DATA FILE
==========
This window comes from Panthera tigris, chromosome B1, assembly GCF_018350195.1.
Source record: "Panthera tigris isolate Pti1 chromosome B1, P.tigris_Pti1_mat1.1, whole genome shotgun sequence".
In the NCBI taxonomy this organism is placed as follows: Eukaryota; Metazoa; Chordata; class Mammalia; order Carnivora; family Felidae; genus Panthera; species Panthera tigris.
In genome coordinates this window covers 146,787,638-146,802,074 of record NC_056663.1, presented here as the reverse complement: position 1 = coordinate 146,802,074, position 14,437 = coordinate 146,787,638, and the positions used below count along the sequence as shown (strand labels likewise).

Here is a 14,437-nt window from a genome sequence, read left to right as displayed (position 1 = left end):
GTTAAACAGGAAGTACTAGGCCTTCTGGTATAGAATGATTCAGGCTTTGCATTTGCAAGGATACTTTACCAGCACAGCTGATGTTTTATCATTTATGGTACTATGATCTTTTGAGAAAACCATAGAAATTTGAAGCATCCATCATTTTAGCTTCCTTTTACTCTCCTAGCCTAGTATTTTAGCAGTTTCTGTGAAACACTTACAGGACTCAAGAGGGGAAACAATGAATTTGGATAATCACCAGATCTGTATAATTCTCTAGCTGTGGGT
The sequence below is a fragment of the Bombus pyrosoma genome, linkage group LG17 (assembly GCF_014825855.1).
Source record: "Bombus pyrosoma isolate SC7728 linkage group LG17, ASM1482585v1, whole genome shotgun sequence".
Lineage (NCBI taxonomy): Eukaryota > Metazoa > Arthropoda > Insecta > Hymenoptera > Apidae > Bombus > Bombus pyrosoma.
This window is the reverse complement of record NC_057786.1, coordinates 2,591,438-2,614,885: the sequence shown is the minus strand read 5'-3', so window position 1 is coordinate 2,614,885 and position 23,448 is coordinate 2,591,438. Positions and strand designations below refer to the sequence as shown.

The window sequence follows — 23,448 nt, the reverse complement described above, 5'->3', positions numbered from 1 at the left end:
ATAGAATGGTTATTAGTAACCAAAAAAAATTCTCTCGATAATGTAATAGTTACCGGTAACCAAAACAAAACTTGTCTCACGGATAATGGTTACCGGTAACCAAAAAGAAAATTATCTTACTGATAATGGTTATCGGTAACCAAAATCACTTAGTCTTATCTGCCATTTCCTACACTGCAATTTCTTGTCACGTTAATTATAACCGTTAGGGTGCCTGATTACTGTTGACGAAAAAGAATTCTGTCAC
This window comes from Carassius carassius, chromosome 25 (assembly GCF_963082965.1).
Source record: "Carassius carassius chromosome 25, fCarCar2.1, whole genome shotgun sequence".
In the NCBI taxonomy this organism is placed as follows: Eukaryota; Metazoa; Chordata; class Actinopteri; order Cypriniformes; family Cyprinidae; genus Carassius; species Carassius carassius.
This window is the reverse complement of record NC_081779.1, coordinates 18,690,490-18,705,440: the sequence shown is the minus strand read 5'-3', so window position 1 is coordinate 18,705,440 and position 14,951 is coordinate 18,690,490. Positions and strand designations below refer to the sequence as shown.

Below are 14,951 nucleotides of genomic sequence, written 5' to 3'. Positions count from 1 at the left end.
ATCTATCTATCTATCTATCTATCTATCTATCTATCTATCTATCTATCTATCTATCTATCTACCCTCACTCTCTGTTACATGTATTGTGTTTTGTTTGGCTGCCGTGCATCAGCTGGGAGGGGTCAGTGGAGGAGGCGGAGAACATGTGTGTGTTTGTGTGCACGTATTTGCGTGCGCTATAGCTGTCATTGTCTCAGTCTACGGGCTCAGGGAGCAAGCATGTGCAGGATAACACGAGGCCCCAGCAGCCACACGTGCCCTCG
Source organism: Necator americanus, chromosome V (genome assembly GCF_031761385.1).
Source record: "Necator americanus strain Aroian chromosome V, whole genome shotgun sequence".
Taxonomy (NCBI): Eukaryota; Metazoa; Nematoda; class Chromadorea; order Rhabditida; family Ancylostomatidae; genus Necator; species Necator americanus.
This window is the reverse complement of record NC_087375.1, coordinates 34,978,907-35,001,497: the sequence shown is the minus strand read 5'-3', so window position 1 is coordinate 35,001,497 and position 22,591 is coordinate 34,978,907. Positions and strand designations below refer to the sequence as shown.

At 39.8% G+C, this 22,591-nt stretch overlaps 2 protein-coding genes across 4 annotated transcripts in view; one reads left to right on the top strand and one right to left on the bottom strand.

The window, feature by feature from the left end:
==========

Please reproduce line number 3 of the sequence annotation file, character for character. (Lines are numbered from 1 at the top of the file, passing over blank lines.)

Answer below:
In the NCBI taxonomy this organism is placed as follows: Eukaryota; Metazoa; Chordata; class Mammalia; order Carnivora; family Felidae; genus Panthera; species Panthera tigris.